On Easter Monday, I tweeted this:
Thank the Lord, we are resurrection people!!
— Nathan Bledsoe (@RevNayte) March 28, 2016
I’ve also continued to wish people Happy Easter, not only because I’m a fan of the liturgical calendar which says that we’re in the midst of the Easter season (it STARTS Easter Sunday, it doesn’t end there), but because there’s a tendency in our faith to spend precious little time in the midst of resurrection.
The world we live in tells us a story of pain and sadness, grief and loss. This story ends on a Friday, and it doesn’t end well. It ends with the God of the universe strung up on a tree, killed for insisting upon love in a world that insists upon almost anything else. So here’s the thing that bothers me:
I feel like the church lets the story that the world likes to tell be the story we tell, too.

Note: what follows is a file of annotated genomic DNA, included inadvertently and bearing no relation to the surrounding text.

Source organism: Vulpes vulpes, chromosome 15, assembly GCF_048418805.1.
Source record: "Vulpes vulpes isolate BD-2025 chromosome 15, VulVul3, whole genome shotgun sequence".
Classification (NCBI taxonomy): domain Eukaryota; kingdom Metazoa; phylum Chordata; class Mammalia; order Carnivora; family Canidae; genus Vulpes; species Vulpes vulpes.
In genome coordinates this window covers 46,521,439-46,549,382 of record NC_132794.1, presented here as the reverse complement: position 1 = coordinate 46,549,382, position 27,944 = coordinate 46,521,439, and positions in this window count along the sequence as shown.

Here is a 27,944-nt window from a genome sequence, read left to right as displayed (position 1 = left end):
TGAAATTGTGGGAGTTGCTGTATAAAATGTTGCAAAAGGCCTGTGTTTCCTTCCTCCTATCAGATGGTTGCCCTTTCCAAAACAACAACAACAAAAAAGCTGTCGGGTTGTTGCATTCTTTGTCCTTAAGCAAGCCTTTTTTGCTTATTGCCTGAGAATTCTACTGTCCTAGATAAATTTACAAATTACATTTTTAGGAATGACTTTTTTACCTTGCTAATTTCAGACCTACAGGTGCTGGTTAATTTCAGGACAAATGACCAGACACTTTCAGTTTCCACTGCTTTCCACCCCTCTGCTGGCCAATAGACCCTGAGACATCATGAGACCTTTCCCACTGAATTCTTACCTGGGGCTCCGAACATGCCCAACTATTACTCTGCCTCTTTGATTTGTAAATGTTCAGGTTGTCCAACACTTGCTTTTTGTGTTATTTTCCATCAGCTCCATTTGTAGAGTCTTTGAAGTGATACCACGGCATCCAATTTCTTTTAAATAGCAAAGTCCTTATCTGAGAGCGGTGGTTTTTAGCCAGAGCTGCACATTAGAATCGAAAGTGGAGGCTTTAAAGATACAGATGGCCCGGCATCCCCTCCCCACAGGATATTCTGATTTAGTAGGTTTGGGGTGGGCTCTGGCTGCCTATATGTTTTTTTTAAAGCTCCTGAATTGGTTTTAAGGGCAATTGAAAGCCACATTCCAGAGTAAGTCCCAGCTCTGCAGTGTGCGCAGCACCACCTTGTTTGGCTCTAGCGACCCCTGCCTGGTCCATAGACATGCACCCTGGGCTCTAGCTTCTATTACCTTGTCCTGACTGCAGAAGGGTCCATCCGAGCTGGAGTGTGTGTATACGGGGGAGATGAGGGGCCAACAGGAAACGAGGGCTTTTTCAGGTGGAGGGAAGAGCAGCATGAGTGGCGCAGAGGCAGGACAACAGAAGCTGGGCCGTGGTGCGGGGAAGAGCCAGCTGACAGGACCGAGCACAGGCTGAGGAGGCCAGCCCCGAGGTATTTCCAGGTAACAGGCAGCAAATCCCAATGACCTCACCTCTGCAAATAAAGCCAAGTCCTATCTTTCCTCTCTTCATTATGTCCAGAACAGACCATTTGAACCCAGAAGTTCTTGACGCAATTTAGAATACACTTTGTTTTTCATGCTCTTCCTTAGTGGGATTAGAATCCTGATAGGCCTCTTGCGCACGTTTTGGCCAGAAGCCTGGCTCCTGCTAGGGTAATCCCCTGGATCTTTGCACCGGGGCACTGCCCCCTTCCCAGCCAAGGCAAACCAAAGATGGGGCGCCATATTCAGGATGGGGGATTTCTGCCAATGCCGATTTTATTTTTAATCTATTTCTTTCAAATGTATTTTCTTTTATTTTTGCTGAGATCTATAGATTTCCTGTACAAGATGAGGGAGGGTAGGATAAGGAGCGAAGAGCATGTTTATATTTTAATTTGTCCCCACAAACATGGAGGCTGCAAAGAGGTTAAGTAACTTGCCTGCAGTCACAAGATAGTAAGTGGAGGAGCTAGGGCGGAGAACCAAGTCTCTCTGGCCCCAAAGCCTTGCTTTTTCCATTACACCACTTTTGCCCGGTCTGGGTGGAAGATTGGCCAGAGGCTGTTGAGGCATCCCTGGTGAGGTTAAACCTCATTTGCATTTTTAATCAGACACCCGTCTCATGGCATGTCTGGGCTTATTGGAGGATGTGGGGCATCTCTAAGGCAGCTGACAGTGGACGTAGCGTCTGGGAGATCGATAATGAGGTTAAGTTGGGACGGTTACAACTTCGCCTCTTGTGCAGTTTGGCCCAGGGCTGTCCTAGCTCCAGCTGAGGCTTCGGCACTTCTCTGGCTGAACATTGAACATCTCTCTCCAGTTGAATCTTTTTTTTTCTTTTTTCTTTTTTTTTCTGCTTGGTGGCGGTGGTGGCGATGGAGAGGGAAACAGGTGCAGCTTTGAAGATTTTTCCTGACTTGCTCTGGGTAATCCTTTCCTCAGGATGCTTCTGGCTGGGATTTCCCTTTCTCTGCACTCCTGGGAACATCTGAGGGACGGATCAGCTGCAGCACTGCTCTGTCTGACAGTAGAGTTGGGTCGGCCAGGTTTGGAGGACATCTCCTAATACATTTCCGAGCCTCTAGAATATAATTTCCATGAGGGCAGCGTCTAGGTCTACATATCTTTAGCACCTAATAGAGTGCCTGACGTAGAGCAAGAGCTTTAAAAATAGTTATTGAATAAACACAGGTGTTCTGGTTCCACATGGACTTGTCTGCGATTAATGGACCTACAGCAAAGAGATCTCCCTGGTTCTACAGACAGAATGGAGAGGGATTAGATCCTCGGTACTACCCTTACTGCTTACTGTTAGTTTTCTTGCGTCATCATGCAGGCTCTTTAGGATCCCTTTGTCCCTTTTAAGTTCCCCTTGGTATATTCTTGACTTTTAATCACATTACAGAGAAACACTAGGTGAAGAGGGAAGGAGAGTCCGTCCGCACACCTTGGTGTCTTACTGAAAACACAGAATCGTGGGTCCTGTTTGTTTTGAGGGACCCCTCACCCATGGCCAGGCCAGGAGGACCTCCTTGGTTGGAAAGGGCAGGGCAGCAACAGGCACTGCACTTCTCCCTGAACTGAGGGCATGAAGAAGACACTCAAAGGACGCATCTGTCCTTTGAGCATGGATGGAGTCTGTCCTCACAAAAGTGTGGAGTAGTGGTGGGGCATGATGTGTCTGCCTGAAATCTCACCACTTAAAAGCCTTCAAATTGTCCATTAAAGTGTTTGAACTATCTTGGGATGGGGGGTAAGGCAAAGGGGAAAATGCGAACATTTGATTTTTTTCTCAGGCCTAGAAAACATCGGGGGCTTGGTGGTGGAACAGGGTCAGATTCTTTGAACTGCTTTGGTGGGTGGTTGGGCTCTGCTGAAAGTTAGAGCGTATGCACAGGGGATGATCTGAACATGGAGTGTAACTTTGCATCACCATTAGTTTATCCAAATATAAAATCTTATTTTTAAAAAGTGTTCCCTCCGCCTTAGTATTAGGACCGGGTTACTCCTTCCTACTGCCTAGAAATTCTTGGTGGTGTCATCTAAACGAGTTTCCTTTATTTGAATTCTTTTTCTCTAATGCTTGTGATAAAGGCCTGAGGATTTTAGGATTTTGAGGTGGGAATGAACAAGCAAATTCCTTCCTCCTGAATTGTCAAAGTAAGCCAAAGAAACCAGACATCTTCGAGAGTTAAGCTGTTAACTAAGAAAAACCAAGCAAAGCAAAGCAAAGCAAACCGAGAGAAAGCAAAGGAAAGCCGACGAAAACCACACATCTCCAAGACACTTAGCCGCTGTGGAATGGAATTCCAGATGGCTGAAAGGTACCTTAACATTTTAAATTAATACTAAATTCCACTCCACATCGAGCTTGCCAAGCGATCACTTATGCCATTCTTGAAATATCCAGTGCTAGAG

We obsess ourselves with the tragedy of the cross. We preach about it. We teach about it. We talk about it, think about it, and pray about it.
And we should, because to be loved by a God so committed to us that God’s own self was subjected to torture, pain, and execution is worthy of contemplation.
But I don’t go to church on Sundays because of the cross.
To obsess ourselves with death and the cross denies the Good News, the Gospel, the fact that our faith doesn’t end with death on a tree.
Because the climax of the Christian faith is that in the face of death, God told a new story.
Yes, your pain is real, God said. Yes, insisting on love and life in a world interested in very different things will lead to death, God said. But then God said something else, too.
Death can’t stop life, God said.
I go to church on Sundays because of the empty grave.
I follow a God who became fully human, lived a life entirely of service, love, and healing, and got killed for it.
But, even if that’s the part we remember to talk about, it’s not the part that makes us whole. Because the empty grave sets us free.
Because life in Christ doesn’t mean skipping the part of the story that is painful, difficult, and deadly. It’s knowing that the cross is not the climax.
Thank the Lord, we are resurrection people!